The Week's Features
Seven of the industry’s finest to be inducted to Hall, October 12
Herring Motor Company keeps classic line alive
Recovery management and technology services now one
Delivers Class 6 capability in a Class 5 Super Duty package
Recovery “dance” lifts overturned truck
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American Towman Magazine Presents the Week in TowingJune 12 - June 18, 2019

Patriotic-Themed Truck Incorporates State Flag

0 7fc92By George Nitti

Although I have seen plenty of American Flags on tow trucks across this country, rarely do I see a state flag, which is what I recently discovered on a 2014 Freightliner with a Dual-Tech 1035 flatbed, owned by All Duty Repairs in Millersville, Md.

The state flag of Maryland was easy to overlook, somewhat hidden on the hood under a prominent image of a bald eagle and nestled next to the American Flag.

In the words of its driver, Zach Wright, son of All Duty Repair owner Keith Dillon, "Every state has its own unique flag. I like Maryland's because it's not bright or flashy but has a cool looking design."

The design, comprising four main squares, is steeped in early American history. It depicts the time when Maryland's colonial founder George Calvert, otherwise known as Lord Baltimore, brought with him his coat of arms and a desire to create a refuge for English Catholics.

The black-and-yellow-checkered patterns on two matching sections of the flag are remnants of Calvert's heraldry, while the other two main sections, a red-and-white cross in the shape of a spade or trefoil, help depict the state's early Catholic roots.

Outside of the state flag captured on the hood of the truck along with its patriotic counterparts on the sides, you can't miss the large American Flag.
"This truck is very patriotic, with the work done by one of our family members," said Wright.

On top of those flags rests the large lettering of the company name written in contrasting fonts that blend well.

Wright said, "All Duty stands for 'We can do it all.' We came up with the name because we wanted to be at the front of the yellow pages. Now you can find us on top of the Google search engine."

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A Classic with Outstanding Pinstripes

0 7203fBy George L. Nitti

Herring Motor Co. of Somerset, Pennsylvania, has been in business a very long time, operating several trucking-related businesses spanning four generations.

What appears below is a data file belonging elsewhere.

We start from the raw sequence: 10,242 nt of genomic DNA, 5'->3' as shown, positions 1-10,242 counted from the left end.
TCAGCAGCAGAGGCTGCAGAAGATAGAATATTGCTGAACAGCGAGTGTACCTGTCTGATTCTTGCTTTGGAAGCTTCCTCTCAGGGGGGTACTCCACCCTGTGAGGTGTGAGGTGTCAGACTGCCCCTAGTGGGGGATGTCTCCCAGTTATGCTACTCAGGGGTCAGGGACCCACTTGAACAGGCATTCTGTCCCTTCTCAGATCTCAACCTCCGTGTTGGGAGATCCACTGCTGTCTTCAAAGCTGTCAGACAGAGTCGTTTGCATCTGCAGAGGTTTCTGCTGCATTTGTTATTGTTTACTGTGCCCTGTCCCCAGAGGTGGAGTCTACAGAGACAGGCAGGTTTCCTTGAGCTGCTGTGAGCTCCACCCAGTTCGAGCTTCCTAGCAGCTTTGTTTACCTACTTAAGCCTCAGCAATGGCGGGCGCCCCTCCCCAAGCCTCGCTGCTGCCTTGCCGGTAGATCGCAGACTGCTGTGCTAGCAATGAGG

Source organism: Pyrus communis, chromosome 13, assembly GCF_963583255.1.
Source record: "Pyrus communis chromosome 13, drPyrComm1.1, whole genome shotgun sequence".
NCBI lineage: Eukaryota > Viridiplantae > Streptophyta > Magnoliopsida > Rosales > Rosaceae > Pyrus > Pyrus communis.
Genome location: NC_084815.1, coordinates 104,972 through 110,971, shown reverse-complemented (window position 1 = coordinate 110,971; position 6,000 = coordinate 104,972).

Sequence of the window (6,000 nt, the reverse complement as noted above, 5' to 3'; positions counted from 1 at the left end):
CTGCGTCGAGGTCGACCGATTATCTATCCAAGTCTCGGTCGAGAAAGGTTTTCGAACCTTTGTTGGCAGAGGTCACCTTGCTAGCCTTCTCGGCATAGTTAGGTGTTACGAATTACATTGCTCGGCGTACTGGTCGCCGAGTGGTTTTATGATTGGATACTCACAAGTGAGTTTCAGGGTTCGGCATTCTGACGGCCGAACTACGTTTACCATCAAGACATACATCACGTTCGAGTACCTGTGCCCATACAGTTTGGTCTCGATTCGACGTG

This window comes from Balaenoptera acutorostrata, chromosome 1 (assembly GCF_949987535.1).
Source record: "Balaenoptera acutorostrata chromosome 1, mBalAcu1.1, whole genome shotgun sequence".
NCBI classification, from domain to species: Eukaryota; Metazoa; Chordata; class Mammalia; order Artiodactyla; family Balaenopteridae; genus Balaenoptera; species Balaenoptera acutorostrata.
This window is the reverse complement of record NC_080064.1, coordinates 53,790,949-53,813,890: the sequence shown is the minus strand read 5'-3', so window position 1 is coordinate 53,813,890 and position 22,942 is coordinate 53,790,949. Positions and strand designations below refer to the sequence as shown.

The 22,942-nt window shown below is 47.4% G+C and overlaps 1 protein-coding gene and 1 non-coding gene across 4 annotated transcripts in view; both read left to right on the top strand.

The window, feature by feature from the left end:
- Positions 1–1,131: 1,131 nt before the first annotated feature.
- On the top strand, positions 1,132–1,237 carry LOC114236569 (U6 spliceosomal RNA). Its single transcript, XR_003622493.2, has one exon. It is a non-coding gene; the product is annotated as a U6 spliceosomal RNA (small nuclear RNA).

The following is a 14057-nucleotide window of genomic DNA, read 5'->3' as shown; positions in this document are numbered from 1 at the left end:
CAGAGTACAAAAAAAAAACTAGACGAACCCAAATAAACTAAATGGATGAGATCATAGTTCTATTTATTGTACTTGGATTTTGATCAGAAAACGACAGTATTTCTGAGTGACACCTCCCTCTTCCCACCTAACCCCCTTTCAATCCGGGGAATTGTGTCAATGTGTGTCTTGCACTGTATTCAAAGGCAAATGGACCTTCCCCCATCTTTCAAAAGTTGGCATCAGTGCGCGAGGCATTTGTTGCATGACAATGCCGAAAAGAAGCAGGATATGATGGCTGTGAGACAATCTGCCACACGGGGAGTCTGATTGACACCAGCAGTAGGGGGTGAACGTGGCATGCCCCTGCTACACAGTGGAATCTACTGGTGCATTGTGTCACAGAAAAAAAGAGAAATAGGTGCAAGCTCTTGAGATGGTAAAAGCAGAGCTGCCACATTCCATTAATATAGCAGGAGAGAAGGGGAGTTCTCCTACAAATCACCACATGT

At one point in time, the company served as a distributor/dealership of the Marmon Motor Co., which was a low-production, handmade truck sometimes referred to as "the Rolls-Royce of trucks." However, due to an overcrowded American truck industry and the lack of a nationwide sales network, the last Marmon was made in 1997.

Fortunately, Herring collected a number of Marmons over the life of the motor company and is still using them in their towing and recovery units, including their sprawling, classic 1989 Marmon/Century 5230.

"Over the years we sold a lot of glider kits," said owner Pat Herring, "which included the truck frame, the hood, cab and the sleeper while the other components were added later."

In the vein of their other trucks, this one is painted red, and carries a couple of distinctive features: the classic Herring Motor lettering on the side of the sleeper and the superlative pinstriping done by Casey Kennel of nearby Paint Chops.

On the sleeper, the company name stands out in super-large white lettering like on a billboard. The lettering itself recalls another era, further distinguishing it while its phone number and address sit underneath.

As for the pinstriping, Kennel prides himself as a master pinstriper of East and West Coast new and old school style ... since 1974.

"We have always used pinstriping on our trucks," Herring Manager Ernie Devine said. "The way he (Kennel) sponges it on is old school. He puts paint on a sponge and sponges it on. The paint is real thick."

The lines are done in colorful pink around the unit for a pleasing aesthetic with a timeless feel.

In the world of design, it's the little things that matter next to a name that is bold.

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Should your truck be featured here? Send a few pics and your contact information to the editor at . You might even be selected to go in print, too, in American Towman magazine.
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